I’m not a gamer myself but I have spawned a few. Recently my oldest son invited me to go with him to PAX East, one of the largest gaming conventions in the world. Thus, I came to find myself standing in line on a bitterly cold Saturday morning in Boston with tens of thousands of others waiting to enter the Boston Convention and Expo Center.
The exposition floor at PAX East 2017
Having recently come from HIMSS17 I was struck by both the contrasts and the similarities which are summarized (somewhat tongue-in-cheek) in the table below:
That last dimension, “Relevant to Healthcare” might surprise you. After all, what can those of us in health care learn from a group that can fill a ballroom for a presentation titled, “Clucks and Clicks: Archeology & Ethics of Chickens in Games” (which was terrific by the way)? It turns out we might learn quite a lot.
The world of games spans a wide range of forms and formats. At PAX you can see everything from
cutting edge video-games running on water-cooled high-end PCs to board games and card games. Content ranged from fantasy and sci-fi to “shoot ‘em ups” to bible-based themes.
Gaming ranges from high-end hardware to low tech board games
There is something very powerful going on here. Something that draws many thousands who are willing to stand in the cold and then spend hour upon hour gaming. Something that generates an incredible range of forms and content. How many times have you seen someone intently working a puzzle, crossword puzzle or Sudoku? Maybe that someone was you. Perhaps we are as much “Homo ludius” as Homo sapien.
Gamification, the idea of harnessing game-design elements and principles for business, education and healthcare has been receiving increasing attention. At PAX I spoke with Tim Loew, the Executive Director of the Massachusetts Digital Games Institute (MassDigi). This state-wide center fosters collaboration for entrepreneurship, academic cooperation and economic development across the Massachusetts digital and video games ecosystem. As we munched on expensive crummy hamburgers, Tim walked me through the basics of how MassDigi is working with a variety of organizations to develop approaches that deliver great games that can improve performance and have a real ROI. MassDigi is working with several healthcare organizations on games. The potential applications run from behavioral and mental health, patient education and treatment compliance to wellness and prevention. The implications for mental health are particularly intriguing. Gaming may hold the key to new treatments for depression, anxiety and OCD. Tim told me there are even some companies that are considering going thru the FDA approval process so their games can be formally prescribed therapies (and therefore more likely to be covered by insurance).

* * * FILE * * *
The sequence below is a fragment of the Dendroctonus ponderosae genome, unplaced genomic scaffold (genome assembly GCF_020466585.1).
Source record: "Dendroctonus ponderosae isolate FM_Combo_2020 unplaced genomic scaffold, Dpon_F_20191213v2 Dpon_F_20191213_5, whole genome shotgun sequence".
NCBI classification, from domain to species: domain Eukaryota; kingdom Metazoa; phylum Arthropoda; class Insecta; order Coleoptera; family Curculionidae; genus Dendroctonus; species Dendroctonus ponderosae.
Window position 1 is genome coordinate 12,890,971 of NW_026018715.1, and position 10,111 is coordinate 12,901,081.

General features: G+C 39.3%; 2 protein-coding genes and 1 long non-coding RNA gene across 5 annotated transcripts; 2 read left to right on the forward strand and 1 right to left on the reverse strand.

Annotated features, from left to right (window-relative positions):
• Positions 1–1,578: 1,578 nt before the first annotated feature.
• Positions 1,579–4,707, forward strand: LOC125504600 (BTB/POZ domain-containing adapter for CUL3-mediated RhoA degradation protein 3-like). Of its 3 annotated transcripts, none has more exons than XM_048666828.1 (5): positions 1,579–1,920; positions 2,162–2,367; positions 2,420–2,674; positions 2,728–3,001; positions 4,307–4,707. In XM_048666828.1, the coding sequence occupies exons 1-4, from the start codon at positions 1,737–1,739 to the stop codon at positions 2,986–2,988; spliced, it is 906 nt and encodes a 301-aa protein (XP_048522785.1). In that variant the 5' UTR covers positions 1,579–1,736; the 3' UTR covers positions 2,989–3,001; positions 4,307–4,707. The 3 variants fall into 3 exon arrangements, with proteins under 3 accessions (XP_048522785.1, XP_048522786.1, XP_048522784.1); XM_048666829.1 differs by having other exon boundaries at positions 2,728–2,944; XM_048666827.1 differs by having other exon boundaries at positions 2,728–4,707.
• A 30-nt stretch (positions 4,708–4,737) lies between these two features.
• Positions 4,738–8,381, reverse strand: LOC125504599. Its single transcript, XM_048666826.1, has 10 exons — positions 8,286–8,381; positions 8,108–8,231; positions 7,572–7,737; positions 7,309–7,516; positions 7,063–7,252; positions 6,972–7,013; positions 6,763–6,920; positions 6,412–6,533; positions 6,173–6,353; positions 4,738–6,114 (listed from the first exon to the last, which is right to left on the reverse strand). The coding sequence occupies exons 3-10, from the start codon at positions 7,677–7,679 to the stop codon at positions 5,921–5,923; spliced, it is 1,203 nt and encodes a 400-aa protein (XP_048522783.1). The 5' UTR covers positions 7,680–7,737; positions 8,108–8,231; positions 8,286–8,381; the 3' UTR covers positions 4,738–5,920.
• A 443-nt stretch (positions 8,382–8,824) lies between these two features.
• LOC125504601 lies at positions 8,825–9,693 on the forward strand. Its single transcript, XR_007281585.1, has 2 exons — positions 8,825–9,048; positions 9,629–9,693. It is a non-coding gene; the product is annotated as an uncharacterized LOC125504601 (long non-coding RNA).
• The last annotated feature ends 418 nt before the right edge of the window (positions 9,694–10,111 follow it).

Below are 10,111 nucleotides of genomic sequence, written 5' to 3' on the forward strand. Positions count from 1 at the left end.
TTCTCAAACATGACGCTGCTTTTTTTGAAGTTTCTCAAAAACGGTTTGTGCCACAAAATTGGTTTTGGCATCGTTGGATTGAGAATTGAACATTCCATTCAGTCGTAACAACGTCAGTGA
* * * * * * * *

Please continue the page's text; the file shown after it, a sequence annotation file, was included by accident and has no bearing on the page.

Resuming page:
I also talked with Dwayne Waite, Jr., marketing associate for Schell Games, a full-service game design and development company specializing in transformational games that “change people for the better.” The idea is to positively impact habits, attitudes, knowledge or behavior through fun, engaging game experiences.
Dwayne told me about Night Shift, a game they developed in a collaboration with UPMC with funding from NIH. Night Shift places the ED physician in different environments where they must solve diagnostic puzzles. The goal is to increase diagnostic accuracy and to “challenge the heuristics” of the clinician. Dwayne and I also discussed the possibility of games and gaming devices that teams could use to practice team-based care and simulate emergency procedures. This sounds like classic Crew Resource Management – a staple of safe industries like aerospace and oil refining and, increasingly, a part of health care team safety programs as well. Dwayne believes they could also be leveraged to discover improvements to treatment protocols.